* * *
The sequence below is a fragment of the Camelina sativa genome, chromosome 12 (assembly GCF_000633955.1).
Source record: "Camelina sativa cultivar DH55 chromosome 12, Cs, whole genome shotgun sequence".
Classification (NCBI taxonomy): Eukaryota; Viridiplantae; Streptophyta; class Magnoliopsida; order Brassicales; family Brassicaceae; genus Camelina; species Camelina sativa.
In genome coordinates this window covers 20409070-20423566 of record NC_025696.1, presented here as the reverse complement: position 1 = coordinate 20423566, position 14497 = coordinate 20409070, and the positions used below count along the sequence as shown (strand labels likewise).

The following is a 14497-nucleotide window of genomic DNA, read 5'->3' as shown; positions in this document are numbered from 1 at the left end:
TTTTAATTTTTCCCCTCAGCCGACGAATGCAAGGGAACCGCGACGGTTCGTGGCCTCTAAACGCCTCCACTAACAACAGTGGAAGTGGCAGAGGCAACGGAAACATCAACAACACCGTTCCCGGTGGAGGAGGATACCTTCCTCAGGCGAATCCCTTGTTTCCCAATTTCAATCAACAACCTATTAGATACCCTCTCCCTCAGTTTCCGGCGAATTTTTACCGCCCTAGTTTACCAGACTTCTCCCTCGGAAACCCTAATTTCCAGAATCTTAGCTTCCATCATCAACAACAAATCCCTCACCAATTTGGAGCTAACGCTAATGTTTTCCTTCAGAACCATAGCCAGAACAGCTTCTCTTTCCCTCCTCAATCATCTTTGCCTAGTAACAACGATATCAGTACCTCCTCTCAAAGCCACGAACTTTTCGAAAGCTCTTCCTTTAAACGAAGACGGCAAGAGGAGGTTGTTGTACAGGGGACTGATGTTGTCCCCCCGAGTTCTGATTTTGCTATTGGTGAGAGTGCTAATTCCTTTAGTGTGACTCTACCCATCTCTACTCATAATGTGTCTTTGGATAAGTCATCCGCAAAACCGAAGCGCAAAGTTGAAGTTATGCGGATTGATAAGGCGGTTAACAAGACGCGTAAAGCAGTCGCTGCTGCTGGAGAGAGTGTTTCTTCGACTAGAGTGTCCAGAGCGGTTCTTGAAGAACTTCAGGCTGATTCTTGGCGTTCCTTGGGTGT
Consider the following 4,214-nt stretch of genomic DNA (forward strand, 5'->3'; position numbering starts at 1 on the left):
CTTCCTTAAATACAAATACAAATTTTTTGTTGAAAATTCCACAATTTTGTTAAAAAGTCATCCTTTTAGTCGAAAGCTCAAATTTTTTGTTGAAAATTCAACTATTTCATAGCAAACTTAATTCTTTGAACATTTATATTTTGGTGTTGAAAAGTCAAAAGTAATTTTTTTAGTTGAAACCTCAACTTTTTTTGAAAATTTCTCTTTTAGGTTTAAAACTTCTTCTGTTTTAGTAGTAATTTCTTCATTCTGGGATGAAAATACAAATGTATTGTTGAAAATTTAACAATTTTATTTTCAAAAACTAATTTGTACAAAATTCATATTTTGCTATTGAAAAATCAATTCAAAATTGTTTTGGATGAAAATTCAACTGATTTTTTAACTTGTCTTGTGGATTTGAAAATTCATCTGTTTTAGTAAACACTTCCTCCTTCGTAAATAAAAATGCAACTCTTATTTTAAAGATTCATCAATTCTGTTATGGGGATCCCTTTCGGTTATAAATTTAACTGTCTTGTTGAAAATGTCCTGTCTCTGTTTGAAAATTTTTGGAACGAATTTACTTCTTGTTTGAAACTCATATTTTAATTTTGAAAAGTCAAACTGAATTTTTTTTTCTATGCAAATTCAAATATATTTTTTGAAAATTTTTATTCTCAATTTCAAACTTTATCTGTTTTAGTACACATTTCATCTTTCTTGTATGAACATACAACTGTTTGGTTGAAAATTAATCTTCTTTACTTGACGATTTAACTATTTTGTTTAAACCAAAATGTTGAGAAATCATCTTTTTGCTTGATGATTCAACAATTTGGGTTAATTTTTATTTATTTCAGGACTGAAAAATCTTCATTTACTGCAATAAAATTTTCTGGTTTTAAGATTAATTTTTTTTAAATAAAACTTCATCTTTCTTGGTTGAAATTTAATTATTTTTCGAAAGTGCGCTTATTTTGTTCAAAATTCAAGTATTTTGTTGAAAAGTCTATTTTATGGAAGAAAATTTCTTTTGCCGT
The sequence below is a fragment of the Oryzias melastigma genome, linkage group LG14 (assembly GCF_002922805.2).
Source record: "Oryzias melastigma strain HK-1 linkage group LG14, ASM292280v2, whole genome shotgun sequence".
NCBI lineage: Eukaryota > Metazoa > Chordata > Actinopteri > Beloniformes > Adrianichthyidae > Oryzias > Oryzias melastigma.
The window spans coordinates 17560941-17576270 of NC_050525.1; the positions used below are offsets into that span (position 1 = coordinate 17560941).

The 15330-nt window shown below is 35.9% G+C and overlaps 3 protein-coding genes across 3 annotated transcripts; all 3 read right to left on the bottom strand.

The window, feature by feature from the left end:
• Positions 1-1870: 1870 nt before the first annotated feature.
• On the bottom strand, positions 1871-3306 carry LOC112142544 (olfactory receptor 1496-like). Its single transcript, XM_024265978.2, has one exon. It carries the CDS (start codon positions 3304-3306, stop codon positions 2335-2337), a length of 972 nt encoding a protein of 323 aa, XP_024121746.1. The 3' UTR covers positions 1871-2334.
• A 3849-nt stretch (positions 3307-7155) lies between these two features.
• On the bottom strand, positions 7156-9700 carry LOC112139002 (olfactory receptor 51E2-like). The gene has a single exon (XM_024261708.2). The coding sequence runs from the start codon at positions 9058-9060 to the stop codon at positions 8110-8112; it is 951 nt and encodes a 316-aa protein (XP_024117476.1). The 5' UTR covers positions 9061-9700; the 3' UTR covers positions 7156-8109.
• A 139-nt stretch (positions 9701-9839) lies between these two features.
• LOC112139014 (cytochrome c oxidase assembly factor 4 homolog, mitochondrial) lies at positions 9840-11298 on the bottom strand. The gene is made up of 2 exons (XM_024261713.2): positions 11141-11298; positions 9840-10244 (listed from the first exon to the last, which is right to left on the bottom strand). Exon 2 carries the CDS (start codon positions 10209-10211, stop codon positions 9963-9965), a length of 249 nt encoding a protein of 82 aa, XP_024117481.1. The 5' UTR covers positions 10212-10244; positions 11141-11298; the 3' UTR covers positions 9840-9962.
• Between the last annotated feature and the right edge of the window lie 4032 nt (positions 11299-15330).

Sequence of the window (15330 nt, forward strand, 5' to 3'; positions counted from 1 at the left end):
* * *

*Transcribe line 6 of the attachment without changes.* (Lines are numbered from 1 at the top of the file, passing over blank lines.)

TTTTAATTTTTCCCCTCAGCCGACGAATGCAAGGGAACCGCGACGGTTCGTGGCCTCTAAACGCCTCCACTAACAACAGTGGAAGTGGCAGAGGCAACGGAAACATCAACAACACCGTTCCCGGTGGAGGAGGATACCTTCCTCAGGCGAATCCCTTGTTTCCCAATTTCAATCAACAACCTATTAGATACCCTCTCCCTCAGTTTCCGGCGAATTTTTACCGCCCTAGTTTACCAGACTTCTCCCTCGGAAACCCTAATTTCCAGAATCTTAGCTTCCATCATCAACAACAAATCCCTCACCAATTTGGAGCTAACGCTAATGTTTTCCTTCAGAACCATAGCCAGAACAGCTTCTCTTTCCCTCCTCAATCATCTTTGCCTAGTAACAACGATATCAGTACCTCCTCTCAAAGCCACGAACTTTTCGAAAGCTCTTCCTTTAAACGAAGACGGCAAGAGGAGGTTGTTGTACAGGGGACTGATGTTGTCCCCCCGAGTTCTGATTTTGCTATTGGTGAGAGTGCTAATTCCTTTAGTGTGACTCTACCCATCTCTACTCATAATGTGTCTTTGGATAAGTCATCCGCAAAACCGAAGCGCAAAGTTGAAGTTATGCGGATTGATAAGGCGGTTAACAAGACGCGTAAAGCAGTCGCTGCTGCTGGAGAGAGTGTTTCTTCGACTAGAGTGTCCAGAGCGGTTCTTGAAGAACTTCAGGCTGATTCTTGGCGTTCCTTGGGTGT